Signature gathering for recall of Householder as Antioch City Clerk can begin

Petition approved by deputy city clerk on Monday; second recall Householder faces including possible removal as school board trustee, third in city with Thorpe also facing possible removal as mayor

Antioch City Clerk Ellie Householder.

By Allen Payton

Ellie Householder made local history, last year by becoming the first person to be elected as both an Antioch School Board trustee and a City of Antioch official, when she was elected city clerk. This year, she’s made history, again – as the first person in Antioch to face recall from both positions. On Monday, Deputy City Clerk Christina Garcia, a Certified Municipal Clerk, informed recall proponent, and former Antioch School Board Trustee Diane Gibson-Gray that the petition submitted 10 days ago was approved – on the last legal day required, because Garcia was on vacation, last week. Householder City Clerk Recall Petition Certification Letter -122721 – redacted

The organizers can now begin gathering the necessary 9,521 valid signatures of registered voters in the city to place Householder’s second recall on the ballot. They have 160 days collect them, which gives them until June 6, 2022. However, if enough signatures are gathered sooner, the recall election could be placed on the June Primary Election ballot.

This is the third recall being faced by an Antioch elected official, with signatures already being gathered to remove and replace Mayor Lamar Thorpe, who is Householder’s political ally. The organizers for his recall must have the same 9,521 signatures to place his name on the ballot.

In their message to Householder, the recall proponents included their reasons for the recall on the petition. SUBMITTED-PETITION FOR HOUSEHOLDER CITY CLERK RECALL

It reads, “The grounds for the recall are as follows: You violated the California Public Records Act (Government Code 6253) by failing to provide a copy of a public document to the records department at Antioch City Hall and thus hindered a constituent from their right to inspect a public record. You rejected the first drafted petition to recall the Antioch mayor without including a statement of what alterations to the petition were necessary (Elections Code 11042(c)). You then rejected a second petition citing election code 107(b), which is not applicable to the recall effort. You ignored the proponents request to send your findings via email, instead choosing to send them via certified mail at a cost to the city and cited elections code 11224 as your reason to not email them. Election code 11224 refers to the certification process of approved petitions that have already been signed by registered voters and was erroneously cited. You omitted emails from a Public Records Request, once again violating the California Public Records Act. This misuse and misapplication of Election Codes and continued violations of Government Code 6253 illustrates your inability to do the job in which you were elected and warrants your removal.”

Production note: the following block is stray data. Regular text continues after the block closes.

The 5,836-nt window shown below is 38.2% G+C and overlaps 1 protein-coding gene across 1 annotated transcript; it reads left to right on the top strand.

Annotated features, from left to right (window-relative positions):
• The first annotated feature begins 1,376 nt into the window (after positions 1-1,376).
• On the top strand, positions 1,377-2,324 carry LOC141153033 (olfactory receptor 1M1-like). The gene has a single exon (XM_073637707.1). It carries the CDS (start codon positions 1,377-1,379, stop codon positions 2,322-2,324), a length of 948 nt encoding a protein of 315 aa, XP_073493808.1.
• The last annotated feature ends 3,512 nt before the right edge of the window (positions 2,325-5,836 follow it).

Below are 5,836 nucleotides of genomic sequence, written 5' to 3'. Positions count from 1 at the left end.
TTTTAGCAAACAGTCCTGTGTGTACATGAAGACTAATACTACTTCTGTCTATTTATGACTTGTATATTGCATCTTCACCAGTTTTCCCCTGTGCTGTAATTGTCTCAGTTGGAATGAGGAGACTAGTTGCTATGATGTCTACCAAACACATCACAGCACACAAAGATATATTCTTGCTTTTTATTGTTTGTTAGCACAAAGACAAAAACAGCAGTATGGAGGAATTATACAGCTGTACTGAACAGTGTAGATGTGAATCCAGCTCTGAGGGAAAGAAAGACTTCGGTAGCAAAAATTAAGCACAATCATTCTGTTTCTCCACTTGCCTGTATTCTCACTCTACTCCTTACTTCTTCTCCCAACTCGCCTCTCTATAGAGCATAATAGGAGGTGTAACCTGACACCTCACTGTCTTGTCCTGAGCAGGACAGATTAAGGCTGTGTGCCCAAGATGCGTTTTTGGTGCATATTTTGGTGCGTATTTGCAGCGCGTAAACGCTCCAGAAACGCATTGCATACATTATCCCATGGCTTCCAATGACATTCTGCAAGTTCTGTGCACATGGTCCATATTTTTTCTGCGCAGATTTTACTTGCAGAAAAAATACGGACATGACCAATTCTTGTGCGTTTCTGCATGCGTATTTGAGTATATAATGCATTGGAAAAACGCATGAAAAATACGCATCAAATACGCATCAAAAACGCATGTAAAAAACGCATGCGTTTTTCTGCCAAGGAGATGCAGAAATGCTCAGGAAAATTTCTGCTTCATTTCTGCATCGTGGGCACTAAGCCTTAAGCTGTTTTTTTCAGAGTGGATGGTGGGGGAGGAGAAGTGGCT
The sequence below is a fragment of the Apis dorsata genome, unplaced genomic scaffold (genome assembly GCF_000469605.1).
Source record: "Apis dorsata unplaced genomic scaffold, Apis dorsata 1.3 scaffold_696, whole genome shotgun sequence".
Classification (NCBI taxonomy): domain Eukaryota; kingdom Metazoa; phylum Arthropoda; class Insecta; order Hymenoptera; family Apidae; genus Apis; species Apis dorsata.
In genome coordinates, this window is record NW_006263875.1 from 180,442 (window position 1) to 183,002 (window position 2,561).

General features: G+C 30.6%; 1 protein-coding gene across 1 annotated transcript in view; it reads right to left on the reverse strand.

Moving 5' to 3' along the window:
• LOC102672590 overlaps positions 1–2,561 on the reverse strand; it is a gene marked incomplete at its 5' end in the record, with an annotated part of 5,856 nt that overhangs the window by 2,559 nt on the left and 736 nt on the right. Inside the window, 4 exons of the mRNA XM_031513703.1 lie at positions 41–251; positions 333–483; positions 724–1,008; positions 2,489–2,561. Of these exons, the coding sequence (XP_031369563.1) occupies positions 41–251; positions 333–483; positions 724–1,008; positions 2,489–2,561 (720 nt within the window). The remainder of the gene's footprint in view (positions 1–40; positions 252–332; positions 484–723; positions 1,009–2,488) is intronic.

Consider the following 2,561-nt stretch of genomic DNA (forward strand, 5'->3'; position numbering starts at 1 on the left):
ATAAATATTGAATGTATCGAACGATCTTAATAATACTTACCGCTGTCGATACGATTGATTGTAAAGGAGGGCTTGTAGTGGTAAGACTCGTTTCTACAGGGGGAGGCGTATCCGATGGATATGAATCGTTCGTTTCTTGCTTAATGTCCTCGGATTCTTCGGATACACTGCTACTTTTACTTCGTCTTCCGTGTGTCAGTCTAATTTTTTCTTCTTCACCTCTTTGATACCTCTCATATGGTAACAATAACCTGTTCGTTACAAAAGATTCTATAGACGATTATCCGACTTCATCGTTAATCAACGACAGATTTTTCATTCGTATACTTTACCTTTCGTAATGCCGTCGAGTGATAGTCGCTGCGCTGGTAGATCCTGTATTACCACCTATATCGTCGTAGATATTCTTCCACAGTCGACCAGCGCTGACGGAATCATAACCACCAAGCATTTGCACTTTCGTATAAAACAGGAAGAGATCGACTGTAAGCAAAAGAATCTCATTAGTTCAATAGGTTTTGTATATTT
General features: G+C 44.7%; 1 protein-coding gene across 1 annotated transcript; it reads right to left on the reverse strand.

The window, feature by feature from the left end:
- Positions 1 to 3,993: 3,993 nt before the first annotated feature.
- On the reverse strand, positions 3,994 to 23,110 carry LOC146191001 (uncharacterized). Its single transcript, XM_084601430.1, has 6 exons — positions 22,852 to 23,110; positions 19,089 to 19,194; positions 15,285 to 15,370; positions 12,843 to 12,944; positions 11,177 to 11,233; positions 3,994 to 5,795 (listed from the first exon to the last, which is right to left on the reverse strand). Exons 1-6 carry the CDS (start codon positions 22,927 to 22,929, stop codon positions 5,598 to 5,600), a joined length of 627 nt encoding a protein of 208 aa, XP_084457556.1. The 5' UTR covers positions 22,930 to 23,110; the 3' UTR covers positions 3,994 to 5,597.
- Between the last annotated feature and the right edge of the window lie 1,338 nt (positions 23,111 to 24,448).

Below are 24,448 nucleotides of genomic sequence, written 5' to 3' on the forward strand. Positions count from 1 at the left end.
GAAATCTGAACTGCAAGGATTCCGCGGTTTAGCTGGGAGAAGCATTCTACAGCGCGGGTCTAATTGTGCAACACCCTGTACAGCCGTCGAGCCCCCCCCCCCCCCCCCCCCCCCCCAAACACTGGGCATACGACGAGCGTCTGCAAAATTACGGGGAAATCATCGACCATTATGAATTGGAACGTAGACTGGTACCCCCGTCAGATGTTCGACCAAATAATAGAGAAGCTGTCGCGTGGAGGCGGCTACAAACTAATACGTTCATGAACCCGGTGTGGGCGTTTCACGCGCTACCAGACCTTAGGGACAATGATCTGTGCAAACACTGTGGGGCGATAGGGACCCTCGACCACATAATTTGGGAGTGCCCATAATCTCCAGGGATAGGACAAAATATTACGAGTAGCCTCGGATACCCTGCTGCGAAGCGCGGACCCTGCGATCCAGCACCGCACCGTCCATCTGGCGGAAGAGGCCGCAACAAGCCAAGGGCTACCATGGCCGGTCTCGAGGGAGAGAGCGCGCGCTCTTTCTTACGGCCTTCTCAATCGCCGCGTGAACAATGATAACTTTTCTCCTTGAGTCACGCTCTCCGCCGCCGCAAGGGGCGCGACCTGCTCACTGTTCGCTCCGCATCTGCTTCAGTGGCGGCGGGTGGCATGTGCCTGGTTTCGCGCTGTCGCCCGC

In addition, the recall supporters provided a timeline of the process for obtaining approval for Thorpe’s recall petition. It took Householder almost two months, from October 11 until Dec. 2nd to approve the petition, on the organizer’s fourth attempt. (See related article).

Timeline of steps taken by organizers in the process for the recall of Antioch Mayar Lamar Thorpe. Source: Lindsey Amezcua

Householder was served with the notice to recall her on Nov. 30 while awaiting Thorpe to arrive for one of his press conferences. She had the opportunity, within 10 days, to provide a written answer in response to the allegations against her on the petition, but like the mayor, she chose not to. (See related article)

Some supporters of the mayor’s recall have speculated that the California Secretary of State’s Office communicated with and directed Householder, in response to the third submittal of the petition by the organizers of the mayor’s recall, to provide more details of what the city clerk’s office was requiring them to do in order to comply.

Householder and Garcia were asked via email Monday night, if that is true and, if so, to provide a copy of the communication between the Secretary of State’s Office and their office. Householder was specifically asked, if not, why did she finally decide to provide those details that she didn’t provide in her first two response letters.

In addition, Householder was asked via email and phone message, Monday night, “now that the petition for your recall as City Clerk has been approved for signature gathering, since you didn’t provide a written ‘Answer’ in response to the recall notice that would have been printed on the petition, as you were allowed, would you like to respond now? What do you want to say to the voters about the multiple allegations against you, written in the petition?”

As of Tuesday morning, at 10:50 a.m., neither of them had responded. An additional attempt to reach Garcia Tuesday morning was also unsuccessful.

A Public Records Act request was made by the Herald to Deputy City Clerk Garcia, for copies of any and all communication between Householder and the California Secretary of State’s Office regarding the recall of Mayor Lamar Thorpe. Garcia has 10 days to provide any document(s) or a reason why they can’t be provided.

Organizers have set up a Facebook page to support their efforts to recall Householder as city clerk.

Please check back later for any updates to this report.

the attachments to this post:

Thorpe Recall Timeline


Householder City Clerk Recall Petition Certification Letter -122721 – redacted

Ellie Householder City Clerk recall

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